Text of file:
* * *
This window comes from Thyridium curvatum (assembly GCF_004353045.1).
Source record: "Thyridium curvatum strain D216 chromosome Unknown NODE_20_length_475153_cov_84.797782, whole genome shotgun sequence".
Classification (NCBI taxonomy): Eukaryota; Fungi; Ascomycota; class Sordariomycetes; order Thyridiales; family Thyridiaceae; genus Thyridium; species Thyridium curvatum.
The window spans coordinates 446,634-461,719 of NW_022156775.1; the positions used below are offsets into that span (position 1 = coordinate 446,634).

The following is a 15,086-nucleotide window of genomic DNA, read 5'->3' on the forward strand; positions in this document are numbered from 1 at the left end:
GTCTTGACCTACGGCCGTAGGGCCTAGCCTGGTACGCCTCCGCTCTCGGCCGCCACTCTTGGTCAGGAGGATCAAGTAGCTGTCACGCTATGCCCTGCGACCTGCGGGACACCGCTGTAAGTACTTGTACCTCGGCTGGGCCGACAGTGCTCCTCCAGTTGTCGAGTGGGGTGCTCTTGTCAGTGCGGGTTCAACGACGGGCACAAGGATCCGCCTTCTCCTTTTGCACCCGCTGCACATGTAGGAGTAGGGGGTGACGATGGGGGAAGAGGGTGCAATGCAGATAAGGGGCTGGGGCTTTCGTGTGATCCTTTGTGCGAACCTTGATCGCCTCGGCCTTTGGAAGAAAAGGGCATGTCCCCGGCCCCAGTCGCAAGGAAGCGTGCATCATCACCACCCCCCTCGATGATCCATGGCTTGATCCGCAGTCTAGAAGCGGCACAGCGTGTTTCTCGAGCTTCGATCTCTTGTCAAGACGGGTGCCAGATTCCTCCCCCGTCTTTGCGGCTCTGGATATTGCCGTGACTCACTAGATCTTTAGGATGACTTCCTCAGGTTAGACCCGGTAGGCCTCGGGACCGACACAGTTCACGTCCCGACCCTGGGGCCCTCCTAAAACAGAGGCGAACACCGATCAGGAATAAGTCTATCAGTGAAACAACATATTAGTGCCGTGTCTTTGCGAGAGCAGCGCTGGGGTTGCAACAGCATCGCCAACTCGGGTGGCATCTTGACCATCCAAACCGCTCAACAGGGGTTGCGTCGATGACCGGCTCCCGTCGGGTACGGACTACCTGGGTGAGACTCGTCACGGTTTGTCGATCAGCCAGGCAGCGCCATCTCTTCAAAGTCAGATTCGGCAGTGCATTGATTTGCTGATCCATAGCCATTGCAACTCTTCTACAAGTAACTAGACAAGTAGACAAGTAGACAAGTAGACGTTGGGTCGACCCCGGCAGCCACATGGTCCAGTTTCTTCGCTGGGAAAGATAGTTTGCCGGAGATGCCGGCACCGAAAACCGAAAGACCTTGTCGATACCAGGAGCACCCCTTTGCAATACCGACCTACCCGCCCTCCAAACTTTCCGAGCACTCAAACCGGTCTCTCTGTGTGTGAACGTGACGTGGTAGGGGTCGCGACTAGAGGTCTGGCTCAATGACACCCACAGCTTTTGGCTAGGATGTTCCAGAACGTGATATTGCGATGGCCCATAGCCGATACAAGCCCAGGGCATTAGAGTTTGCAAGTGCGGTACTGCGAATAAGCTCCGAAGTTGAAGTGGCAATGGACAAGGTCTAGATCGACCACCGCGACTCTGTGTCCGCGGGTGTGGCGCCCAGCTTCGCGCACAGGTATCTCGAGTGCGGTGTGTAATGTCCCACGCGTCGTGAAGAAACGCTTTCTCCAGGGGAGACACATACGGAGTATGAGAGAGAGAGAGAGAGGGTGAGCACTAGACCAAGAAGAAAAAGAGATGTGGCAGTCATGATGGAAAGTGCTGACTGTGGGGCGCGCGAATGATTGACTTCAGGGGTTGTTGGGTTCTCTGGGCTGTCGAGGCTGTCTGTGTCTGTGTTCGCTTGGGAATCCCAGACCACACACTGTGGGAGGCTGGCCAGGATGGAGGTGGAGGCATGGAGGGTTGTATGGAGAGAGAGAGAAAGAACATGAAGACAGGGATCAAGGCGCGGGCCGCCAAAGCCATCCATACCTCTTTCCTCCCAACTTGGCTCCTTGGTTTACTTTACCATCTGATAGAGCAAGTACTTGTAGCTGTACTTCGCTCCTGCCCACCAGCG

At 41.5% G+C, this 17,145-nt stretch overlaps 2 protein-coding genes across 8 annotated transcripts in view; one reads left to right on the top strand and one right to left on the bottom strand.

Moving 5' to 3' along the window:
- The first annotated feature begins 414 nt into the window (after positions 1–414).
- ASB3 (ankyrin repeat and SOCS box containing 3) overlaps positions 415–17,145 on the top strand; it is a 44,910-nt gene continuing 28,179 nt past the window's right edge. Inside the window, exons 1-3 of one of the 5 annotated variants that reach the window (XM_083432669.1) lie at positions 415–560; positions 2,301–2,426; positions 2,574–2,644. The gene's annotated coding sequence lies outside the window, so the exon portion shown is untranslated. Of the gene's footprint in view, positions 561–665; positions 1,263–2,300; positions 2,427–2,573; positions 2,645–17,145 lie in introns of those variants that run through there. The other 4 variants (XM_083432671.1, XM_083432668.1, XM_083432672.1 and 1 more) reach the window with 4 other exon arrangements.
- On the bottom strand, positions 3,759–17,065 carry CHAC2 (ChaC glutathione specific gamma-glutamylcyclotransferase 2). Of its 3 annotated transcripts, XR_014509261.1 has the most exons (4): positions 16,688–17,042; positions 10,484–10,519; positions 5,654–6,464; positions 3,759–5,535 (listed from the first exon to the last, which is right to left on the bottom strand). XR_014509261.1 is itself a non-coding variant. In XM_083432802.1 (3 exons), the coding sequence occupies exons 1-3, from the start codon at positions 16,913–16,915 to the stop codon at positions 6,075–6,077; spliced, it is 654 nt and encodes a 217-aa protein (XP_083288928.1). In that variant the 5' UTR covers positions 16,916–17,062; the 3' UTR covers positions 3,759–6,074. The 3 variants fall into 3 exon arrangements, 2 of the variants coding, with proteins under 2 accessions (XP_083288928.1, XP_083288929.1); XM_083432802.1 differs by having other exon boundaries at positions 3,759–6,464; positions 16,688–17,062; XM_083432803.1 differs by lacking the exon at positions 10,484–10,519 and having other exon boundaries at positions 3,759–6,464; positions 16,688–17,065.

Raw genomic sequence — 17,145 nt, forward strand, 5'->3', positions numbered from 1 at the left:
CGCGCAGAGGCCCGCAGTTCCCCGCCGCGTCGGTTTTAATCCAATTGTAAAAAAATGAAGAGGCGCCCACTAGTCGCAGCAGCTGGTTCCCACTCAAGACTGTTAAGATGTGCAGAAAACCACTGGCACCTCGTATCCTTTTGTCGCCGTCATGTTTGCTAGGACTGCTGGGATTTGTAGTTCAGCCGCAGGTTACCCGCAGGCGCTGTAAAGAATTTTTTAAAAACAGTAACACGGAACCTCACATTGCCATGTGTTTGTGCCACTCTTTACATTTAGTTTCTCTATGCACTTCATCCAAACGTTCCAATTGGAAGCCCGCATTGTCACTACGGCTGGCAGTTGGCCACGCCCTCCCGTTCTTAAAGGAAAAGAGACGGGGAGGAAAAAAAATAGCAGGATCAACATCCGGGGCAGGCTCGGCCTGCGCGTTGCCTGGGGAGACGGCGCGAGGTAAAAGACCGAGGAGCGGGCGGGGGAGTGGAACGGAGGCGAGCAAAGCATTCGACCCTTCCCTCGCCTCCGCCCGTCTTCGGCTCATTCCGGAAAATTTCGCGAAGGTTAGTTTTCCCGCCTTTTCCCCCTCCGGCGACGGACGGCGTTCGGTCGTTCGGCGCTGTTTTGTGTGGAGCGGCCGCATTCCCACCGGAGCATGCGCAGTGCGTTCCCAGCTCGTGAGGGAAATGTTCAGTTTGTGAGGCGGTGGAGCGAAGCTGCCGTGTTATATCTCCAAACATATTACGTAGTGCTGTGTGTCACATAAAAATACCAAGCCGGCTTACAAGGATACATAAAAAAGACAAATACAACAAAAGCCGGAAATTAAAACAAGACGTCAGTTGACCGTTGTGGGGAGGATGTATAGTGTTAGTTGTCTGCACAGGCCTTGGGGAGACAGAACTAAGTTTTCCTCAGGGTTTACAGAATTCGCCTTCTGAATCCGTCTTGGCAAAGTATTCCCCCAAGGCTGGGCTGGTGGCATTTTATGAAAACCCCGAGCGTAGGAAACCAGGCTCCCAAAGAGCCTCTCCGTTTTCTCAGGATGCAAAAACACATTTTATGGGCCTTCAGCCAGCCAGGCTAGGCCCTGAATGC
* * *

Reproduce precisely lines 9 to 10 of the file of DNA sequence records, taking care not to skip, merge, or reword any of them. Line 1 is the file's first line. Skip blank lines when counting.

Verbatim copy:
- The first annotated feature begins 414 nt into the window (after positions 1–414).
- ASB3 (ankyrin repeat and SOCS box containing 3) overlaps positions 415–17,145 on the top strand; it is a 44,910-nt gene continuing 28,179 nt past the window's right edge. Inside the window, exons 1-3 of one of the 5 annotated variants that reach the window (XM_083432669.1) lie at positions 415–560; positions 2,301–2,426; positions 2,574–2,644. The gene's annotated coding sequence lies outside the window, so the exon portion shown is untranslated. Of the gene's footprint in view, positions 561–665; positions 1,263–2,300; positions 2,427–2,573; positions 2,645–17,145 lie in introns of those variants that run through there. The other 4 variants (XM_083432671.1, XM_083432668.1, XM_083432672.1 and 1 more) reach the window with 4 other exon arrangements.